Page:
Feb 12, 2024 - News

Arizona cancer diagnoses likely to climb in 2024

Projected new cancer diagnoses in 2024, by state
Data: American Cancer Society; Map: Tory Lysik/ Axios Visuals

Arizonans are estimated to receive 42,670 cancer diagnoses this year, according to new American Cancer Society data.

Why it matters: There have been major improvements in cancer survival, but there's a worrying rise in some cancers at the same time doctors are trying to figure out why they're seeing more young patients with diagnoses.

State of play: Breast, prostate and lung cancers are expected to be the most diagnosed in Arizona this year.

  • Additionally, Arizona's rate of melanoma — the most serious form of skin cancer — is significantly higher than the national average.

Threat level: Cancer diagnoses do not impact all populations equally. For example, Black men are more likely to be diagnosed with — and die of — prostate cancer.

  • ASU professor Dorothy Sears is part of a team working to identify and address socioeconomic factors that play into disparate cancer diagnoses in Arizona's Black, Hispanic and Native American communities.
  • "We need to learn what the barriers are to prevention and screening… [to] combat the rise of cancer in particular communities," she tells Axios Phoenix.

The intrigue: Arizona is estimated to see about 200 fewer cancer deaths this year despite reporting more total cases.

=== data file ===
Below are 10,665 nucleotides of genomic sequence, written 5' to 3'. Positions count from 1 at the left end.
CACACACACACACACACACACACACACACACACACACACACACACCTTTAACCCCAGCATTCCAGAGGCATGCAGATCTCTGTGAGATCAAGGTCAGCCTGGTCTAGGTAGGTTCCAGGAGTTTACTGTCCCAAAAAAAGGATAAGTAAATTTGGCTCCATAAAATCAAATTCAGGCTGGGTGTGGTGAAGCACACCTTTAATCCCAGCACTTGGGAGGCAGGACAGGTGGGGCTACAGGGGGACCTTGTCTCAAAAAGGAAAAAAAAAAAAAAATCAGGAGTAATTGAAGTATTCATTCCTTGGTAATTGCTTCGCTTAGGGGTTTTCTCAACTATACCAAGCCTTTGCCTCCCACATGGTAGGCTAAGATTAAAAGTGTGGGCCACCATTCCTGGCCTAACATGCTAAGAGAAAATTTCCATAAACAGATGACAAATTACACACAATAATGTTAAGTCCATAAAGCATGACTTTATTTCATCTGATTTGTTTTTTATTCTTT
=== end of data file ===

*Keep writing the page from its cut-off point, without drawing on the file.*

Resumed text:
• The U.S. cancer death rate has dropped a third in the last 30 years, partly due to improved screening and more effective treatments against certain cancers.
  • Yes, but: Diagnoses have been increasing for others, and strong racial and ethnic disparities in cancer deaths persist.

Zoom out: New cancer diagnoses across the U.S. are expected to top 2 million for the first time this year, with people under 50 driving the increase.

  • Doctors say they don't know exactly what's behind the uptick in younger patients.

Parting shot: "It's overwhelming for anybody, but especially for these younger patients who are going on with their daily lives and then suddenly get this life-altering diagnosis and really don't know where to turn," Robin Mendelsohn, co-director of the Center for Young Onset Colorectal and Gastrointestinal Cancers at Memorial Sloan Kettering, tells Axios.

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